There is a special spot on my desk for my two laptops to co-exist, though. I need something to do between loading screens, don't I?
When did you first start writing?
I think I've been writing for as long as I've been able to hold a pencil. I've been an accelerated reader since...well, ever since I learned how to read, so stories have always been in my blood. (You're talking to the girl who read the entirety of Little House on the Prairie before she figured out how to tie her shoes.) I can't say I was a GOOD writer; honestly, I couldn't even tell you what kind of writing it was. But the creative juices were definitely flowing, even if they were just playing imagination games on the playground during recess.
Do you remember the first story you ever wrote?
I'm sure it was a fan fiction. That's how most of us started, right? I have vague memories of novelizing one of those McDonalds promo movies with my gifted tutor when I was, like, five. The first one I can really remember is trying to write up my own season of Pokemon when I was nine - I had stats drawn up for starters, made my own gym leaders, designed a spunky female protagonist before the annual "replacing the spunky female protagonist" became a thing, it was...terrible, let's change the subject.

The funny thing is, I didn't start as a writer. I started as an illustrator! Up until probably middle school, I was known for drawing and being an artist, so I made illustrations for other peoples' stories instead of focusing on my own. (Thank God that changed. The art hasn't sharpened up in all those years, at least not as much as my writing has.)
Do you remember the first story you ever read, and the impact it had on you?
My grandmother read books to me from the time I was a toddler. (My parents are both deaf, so she had to step in and be my linguist tutor growing up.) My favorites were the Amelia Bedelia books. If you want no greater sign of a nerd baby, find a three-year-old with hearing and speech problems that laughs at puns and clever wordplay. (If you find that baby, get them a pencil immediately. Nurture the next generation of writers!)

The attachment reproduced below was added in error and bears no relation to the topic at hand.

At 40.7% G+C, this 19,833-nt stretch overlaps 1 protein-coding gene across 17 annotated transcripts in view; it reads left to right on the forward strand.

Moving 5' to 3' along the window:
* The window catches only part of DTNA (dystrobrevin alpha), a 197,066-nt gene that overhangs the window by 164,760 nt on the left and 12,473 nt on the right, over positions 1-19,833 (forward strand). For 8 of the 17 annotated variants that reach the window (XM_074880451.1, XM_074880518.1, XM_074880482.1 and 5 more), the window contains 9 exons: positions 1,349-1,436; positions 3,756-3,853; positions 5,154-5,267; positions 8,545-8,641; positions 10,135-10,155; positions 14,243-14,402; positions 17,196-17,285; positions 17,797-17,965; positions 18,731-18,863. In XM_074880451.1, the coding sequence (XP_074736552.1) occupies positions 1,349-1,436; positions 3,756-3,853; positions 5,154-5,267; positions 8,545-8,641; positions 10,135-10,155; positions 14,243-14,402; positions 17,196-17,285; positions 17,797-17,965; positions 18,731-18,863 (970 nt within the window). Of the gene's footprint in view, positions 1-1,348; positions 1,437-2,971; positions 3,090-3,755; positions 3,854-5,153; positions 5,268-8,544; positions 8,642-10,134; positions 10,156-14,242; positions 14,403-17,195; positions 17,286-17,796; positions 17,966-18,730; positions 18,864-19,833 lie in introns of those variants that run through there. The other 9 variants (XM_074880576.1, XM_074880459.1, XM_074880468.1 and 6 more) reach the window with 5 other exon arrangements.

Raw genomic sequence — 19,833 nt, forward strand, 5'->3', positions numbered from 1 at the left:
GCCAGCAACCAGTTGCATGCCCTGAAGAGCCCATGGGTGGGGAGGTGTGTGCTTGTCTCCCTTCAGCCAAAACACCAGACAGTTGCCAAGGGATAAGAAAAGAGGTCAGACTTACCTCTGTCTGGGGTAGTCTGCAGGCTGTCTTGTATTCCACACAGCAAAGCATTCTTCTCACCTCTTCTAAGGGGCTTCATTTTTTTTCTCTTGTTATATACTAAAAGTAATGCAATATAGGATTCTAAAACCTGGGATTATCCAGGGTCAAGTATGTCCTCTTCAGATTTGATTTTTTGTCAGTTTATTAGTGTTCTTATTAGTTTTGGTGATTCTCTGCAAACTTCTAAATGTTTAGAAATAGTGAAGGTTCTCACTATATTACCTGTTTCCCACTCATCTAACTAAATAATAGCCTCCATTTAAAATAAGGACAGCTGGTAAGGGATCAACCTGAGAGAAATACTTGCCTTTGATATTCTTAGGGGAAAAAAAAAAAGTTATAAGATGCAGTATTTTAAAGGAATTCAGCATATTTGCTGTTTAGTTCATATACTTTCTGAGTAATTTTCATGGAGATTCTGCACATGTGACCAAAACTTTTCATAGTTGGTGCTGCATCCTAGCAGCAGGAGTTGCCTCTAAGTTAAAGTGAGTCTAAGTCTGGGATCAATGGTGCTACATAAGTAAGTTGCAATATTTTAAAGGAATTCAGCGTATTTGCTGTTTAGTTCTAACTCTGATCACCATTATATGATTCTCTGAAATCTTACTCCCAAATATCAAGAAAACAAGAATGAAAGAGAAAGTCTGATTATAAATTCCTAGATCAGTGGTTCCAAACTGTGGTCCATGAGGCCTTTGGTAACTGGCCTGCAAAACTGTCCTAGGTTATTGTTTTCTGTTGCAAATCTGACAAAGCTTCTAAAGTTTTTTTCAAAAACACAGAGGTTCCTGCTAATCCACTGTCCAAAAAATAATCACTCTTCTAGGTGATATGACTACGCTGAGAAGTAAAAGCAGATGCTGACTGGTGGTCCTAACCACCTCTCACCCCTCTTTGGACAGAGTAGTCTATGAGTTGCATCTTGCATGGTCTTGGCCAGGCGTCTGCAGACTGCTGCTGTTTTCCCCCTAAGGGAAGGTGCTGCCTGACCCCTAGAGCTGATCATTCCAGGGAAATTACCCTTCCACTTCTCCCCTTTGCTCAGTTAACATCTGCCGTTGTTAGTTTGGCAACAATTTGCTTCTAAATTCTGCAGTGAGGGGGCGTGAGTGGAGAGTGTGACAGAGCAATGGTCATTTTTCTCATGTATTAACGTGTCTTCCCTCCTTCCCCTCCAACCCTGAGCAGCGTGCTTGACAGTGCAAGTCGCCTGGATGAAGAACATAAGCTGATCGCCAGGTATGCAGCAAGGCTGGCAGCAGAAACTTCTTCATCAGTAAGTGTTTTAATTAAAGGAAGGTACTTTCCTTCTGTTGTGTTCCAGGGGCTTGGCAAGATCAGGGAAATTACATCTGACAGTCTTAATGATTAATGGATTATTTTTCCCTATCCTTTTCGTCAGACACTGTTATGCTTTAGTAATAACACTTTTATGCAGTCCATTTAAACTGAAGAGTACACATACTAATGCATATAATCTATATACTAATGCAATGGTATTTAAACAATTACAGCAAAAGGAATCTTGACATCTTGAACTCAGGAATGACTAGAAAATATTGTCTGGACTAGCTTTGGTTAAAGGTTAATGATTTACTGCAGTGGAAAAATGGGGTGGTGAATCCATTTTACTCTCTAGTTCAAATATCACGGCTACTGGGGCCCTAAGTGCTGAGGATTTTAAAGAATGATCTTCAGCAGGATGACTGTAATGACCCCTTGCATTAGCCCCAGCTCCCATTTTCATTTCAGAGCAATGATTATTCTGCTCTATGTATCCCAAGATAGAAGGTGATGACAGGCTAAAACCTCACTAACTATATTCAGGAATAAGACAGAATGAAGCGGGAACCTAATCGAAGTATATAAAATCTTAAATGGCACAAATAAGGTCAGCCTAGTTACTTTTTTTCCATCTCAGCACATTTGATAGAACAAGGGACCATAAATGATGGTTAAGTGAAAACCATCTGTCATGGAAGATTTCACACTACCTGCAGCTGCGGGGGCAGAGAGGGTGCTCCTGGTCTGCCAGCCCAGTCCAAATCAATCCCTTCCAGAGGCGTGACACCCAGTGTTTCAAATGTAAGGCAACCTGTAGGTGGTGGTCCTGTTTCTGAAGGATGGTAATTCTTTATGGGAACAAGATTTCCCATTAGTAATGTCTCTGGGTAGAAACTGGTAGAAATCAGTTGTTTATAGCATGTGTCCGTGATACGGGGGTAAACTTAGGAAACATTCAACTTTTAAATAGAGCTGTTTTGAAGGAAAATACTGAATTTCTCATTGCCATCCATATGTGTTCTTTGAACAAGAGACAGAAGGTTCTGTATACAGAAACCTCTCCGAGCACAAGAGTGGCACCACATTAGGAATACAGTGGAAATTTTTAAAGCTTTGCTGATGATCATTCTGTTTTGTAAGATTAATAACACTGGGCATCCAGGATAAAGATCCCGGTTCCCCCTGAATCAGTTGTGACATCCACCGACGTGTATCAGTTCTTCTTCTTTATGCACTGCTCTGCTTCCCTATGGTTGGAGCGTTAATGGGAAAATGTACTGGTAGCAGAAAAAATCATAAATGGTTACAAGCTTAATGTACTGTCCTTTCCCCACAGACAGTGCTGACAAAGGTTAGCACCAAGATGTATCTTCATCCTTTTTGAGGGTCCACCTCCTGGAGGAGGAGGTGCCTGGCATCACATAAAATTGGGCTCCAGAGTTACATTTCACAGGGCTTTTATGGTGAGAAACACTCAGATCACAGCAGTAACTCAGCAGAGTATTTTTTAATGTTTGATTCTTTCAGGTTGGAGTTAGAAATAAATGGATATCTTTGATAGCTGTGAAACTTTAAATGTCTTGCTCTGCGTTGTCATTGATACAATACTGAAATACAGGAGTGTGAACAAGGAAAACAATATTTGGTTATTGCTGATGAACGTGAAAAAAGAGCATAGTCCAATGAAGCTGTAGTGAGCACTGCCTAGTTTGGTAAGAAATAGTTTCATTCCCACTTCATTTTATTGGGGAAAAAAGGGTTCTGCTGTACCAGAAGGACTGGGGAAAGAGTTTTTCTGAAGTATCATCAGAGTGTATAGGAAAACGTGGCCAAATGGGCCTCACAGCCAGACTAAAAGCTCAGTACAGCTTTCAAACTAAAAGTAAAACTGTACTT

I think it inspired my writing because it gave me a head-start on understanding the art of careful word choice. Granted, I first had to suffer through an awkward few years of elementary school where trying to use bigger words than I really understood just made me look silly in front of teachers and like a total try-hard in front of the other kids. But hey, everyone has an awkward phase growing up, right? (Also, learning at a young age the importance of lovable comic relief is never a bad lesson to have in your pocket, right?)
What is the greatest joy of writing for you?
I write for the same reason that I read, or watch TV or movies or play games or however else anyone intakes media these days. I feed on escapism. Medieval fantasy, paranormal adventure, JRPGs, vampires, demons, cultists, dungeons, dragons, magical boarding schools - I love disappearing into fantastic worlds and going on incredible adventures. For me, writing is paying it forward for all of the amazing stories that I've had to help me when I was growing up, and trying to raise the bar for the less-than-amazing stories we've all had to grumble and sit through. I want to put together a world that's just as beautiful as the ones I've spent hours upon hours living in and learning about, and fill it with characters and adventures that readers never want to put down. Let's be honest, reality's a terrible place to be. If I can make a story that helps just one person forget about that for a few hours and enjoy themselves, I've done my job.
What do your fans mean to you?
My fans mean everything to me! I love to connect with my readers because I know when they're not reading my stories, they're reading other stories and getting involved in other fandoms - and I'm right there with them, getting excited about the newest episode or waiting on the edge of my seat for the next issue to launch. Having fans love my story as much as I've loved and continue to love other peoples' stories is all I've ever wanted since I was a little girl. Now that I have it, I want to make sure they have everything they could ever want from me.
Published 2015-05-26.
Smashwords Interviews are created by the profiled author, publisher or reader.

Books by This Author

H4CKERS: The Liquid Crystal
Price: Free! Words: 980. Language: English. Published: May 27, 2015. Categories: Fiction » Science fiction » Cyberpunk
Take a sneak peek into the world of the upcoming graphic novel series H4CKERS with this illustrated flash fiction! Experience the streets of Lower Saibun by spending a few minutes amongst the body hackers in their favorite hang-out, a hole in the sewer system that they call The Liquid Crystal.